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Life insurance for Scuba Divers

Enjoy your fair share of scuba dives? Getting life insurance is less scary than you think.

Scuba diving is not without its risks, but compared to other more extreme sports it can be a relatively safe pursuit, as long as certain procedures are followed to minimise the dangers. Insurance companies do not automatically place scuba divers in the high-risk category and it is possible to obtain life insurance at an affordable price when you include scuba diving amongst your hobbies or pastimes.

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What types of risks does scuba diving include?

Some of the risks that scuba divers can face include:

  • Barotrauma. Injury to the middle ear by descending too fast before you have time to equalise the pressure.
  • Decompression sickness (the bends). The formation of nitrogen bubbles in the bloodstream as a result of surfacing too rapidly.
  • Nitrogen narcosis. Impairment of judgement and sensory perception from absorbing too much nitrogen.
  • Oxygen toxicity. The body absorbs so much oxygen as a result of diving too deep that it becomes toxic.
  • Pulmonary embolism. Swelling and possible bursting of the lungs as a result of ascending too rapidly.
  • Sea life. The risk of being stung or bitten by any of a wide variety of sea creatures, from sharks and moray eels to jellyfish and stonefish.
  • Defective equipment. Broken or faulty equipment such as regulators and depth gauges leading to accidents, more often when equipment is rented.

Injury and death statistics for scuba diving

There has not been a great deal of research carried out in Australia regarding deaths and injuries from scuba diving. A report by researchers at Deakin University in 2016 estimated the annual fatality rate from dives in Queensland and found the following:

Fatalities per 100,000 divesVariance
Queensland residents0.120.05 - 0.25
International visitors to Queensland0.460.20-0.91
Overall0.480.37 - 0.59

The study concludes that a small portion of dives result in fatalities. However, it's important to understand that scuba diving can still affect your life insurance premium, depending on the nature of your regular diving practice.


What type of information may you need to provide?

Despite the lack of statistical data, most insurers consider scuba diving to be not without risk, and in order to insure you they may require more information about your scuba diving activities. This could include:

  • The type of scuba diving you do
  • The training you have received
  • Your level of experience
  • Any licences or qualifications you hold
  • Any memberships of scuba diving clubs or associations
  • The number of times you scuba dive per year
  • Whether you participate in competitions or record attempts
  • Whether you are a recreational or professional diver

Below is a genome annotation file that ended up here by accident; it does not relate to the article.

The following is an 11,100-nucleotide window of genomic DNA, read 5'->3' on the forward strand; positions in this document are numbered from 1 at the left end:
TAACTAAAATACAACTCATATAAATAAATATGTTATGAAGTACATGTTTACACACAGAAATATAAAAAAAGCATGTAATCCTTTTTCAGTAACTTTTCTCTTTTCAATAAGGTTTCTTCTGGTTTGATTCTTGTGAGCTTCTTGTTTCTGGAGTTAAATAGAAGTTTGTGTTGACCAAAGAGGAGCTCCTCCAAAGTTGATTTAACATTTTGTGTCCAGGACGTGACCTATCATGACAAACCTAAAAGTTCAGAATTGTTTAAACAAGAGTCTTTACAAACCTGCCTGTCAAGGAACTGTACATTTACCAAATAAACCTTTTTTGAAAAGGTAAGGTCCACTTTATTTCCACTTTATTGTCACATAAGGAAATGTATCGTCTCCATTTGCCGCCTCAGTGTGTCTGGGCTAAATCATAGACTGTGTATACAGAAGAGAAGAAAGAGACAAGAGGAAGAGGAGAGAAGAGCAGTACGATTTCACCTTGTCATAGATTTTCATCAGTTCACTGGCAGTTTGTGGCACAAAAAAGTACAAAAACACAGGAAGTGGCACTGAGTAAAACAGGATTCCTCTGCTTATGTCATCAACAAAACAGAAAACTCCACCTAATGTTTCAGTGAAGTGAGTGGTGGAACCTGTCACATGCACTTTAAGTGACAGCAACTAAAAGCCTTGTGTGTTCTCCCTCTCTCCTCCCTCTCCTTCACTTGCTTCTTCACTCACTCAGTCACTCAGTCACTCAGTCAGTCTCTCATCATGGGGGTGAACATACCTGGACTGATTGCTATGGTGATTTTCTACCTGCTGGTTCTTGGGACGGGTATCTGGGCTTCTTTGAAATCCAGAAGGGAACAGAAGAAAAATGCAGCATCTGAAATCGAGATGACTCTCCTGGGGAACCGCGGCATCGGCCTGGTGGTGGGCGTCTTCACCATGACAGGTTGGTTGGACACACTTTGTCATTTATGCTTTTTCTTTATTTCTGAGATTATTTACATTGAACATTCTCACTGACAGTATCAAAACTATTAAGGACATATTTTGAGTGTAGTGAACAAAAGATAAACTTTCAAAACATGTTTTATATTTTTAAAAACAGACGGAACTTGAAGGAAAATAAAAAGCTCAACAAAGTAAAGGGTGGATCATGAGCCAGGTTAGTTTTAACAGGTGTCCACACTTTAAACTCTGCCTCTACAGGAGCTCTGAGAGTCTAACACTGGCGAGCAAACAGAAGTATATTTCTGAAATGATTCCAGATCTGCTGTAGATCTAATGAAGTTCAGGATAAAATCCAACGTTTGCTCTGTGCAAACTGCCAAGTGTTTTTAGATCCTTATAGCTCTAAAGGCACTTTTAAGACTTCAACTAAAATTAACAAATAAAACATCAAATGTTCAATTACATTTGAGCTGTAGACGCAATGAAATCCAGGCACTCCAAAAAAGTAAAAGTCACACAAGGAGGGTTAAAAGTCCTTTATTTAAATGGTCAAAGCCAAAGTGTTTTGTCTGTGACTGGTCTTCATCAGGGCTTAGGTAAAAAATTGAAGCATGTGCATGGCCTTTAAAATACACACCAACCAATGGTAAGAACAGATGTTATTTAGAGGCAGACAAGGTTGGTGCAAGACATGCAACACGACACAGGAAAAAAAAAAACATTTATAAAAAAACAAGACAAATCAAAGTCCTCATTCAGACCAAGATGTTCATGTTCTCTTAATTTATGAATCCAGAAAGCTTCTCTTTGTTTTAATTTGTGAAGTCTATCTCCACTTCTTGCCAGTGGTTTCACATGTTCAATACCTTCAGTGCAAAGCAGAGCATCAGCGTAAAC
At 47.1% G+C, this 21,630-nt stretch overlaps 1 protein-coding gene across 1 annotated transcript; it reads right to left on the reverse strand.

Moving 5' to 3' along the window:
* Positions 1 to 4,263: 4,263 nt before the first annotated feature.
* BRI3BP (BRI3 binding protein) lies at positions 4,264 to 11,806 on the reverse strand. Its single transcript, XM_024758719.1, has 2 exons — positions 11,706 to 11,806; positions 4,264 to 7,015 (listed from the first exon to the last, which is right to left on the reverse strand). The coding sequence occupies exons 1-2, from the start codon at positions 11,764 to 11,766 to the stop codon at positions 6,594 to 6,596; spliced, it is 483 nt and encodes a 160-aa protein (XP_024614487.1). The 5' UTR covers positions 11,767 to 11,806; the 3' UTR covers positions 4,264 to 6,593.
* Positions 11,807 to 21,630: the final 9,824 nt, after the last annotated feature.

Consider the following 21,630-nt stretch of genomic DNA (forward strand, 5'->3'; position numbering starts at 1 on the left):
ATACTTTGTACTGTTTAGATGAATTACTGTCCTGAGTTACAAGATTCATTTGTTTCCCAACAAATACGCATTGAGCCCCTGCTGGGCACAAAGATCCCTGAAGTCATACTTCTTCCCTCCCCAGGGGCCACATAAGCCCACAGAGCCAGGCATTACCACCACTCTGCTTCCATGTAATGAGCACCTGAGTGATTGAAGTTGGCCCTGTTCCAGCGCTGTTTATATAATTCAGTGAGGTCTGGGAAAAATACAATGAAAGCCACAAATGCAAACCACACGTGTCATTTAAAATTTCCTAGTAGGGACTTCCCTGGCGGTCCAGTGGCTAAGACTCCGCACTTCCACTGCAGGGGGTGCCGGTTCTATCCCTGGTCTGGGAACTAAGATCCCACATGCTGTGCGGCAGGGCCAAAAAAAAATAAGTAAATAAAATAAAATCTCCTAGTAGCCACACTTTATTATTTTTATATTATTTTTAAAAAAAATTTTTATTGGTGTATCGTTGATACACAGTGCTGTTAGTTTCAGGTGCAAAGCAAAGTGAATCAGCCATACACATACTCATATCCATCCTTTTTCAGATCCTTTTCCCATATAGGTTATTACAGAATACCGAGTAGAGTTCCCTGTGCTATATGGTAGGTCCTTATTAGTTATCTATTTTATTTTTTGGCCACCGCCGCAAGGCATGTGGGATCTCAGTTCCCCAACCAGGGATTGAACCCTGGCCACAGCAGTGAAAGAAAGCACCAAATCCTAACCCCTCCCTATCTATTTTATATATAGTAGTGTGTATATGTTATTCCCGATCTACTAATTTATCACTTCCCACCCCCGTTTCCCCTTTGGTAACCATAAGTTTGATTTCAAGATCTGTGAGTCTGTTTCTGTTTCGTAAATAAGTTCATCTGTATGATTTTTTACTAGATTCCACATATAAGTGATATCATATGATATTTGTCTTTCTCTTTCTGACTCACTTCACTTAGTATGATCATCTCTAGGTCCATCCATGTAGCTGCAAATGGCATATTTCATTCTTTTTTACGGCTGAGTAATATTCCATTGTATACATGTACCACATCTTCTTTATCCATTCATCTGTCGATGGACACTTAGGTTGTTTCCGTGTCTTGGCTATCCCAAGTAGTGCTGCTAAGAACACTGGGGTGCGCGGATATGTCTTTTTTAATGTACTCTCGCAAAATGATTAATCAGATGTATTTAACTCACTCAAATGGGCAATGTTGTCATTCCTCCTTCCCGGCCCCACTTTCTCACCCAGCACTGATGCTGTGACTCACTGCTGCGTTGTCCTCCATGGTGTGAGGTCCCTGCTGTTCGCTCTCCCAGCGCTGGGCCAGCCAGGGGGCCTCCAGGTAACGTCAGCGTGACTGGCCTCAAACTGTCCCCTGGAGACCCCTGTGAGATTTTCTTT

What specific diving factors may affect how much you pay and how you are covered?

There are several specific factors an insurer will take into consideration when assessing your level of risk:

  • Your experience and training: the more times you have dived without incident and the higher your degree of certification, the more likely you are to be viewed as lower risk.
  • The type of safety equipment you use and whether your dive gear is regularly maintained.
  • The types of locations you dive in: an open-water recreational diver will be viewed more favourably than a cave diver or spear fisherman.
  • How often you dive: some insurers have limits on the number of dives you can do in a year.
  • How deep you dive: recreational diving between 9 and 15 metres is viewed favourably, while any depth greater than 40 metres could make you uninsurable (or increase your premium considerably).

Three ways life insurance can cover you

Most insurers will cover scuba divers for life insurance, providing your level of risk is not too high. The three ways they will normally cover you are:

  • By charging you a premium loading. This is a percentage loading of anywhere from 25 to 300% over the standard premium, depending on your level of risk.
  • Excluding cover all together. This means that any injuries or death resulting from your participation in scuba diving will not be covered by your policy, although you’ll still receive all the other benefits of life insurance protection.
  • Covering you without extra charge. In some cases, an insurer may choose not to charge you any extra if you scuba dive.

Am I covered professionally?

The short answer to this question is ‘no’. Most normal life insurers will not cover you if you scuba dive for a living or are paid to participate in scuba diving in any way, as the perception is the more times you dive, the greater the likelihood of an incident occurring. In this case you would need to find a specialty insurer prepared to cover the higher risk and an insurance broker would be able to assist you in finding the cover you need as a professional diver.

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Picture: Shutterstock

Maurice Thach

An insurance researcher and writer for finder.com.au who loves finding an answer to the question "Am I covered for ________?" Maurice has also completed a Tier 1 Life Insurance and a Tier 2 General Insurance Certification under ASIC's Regulatory Guide 146. This means he can confidently provide general advice for life insurance and non-life insurance products.

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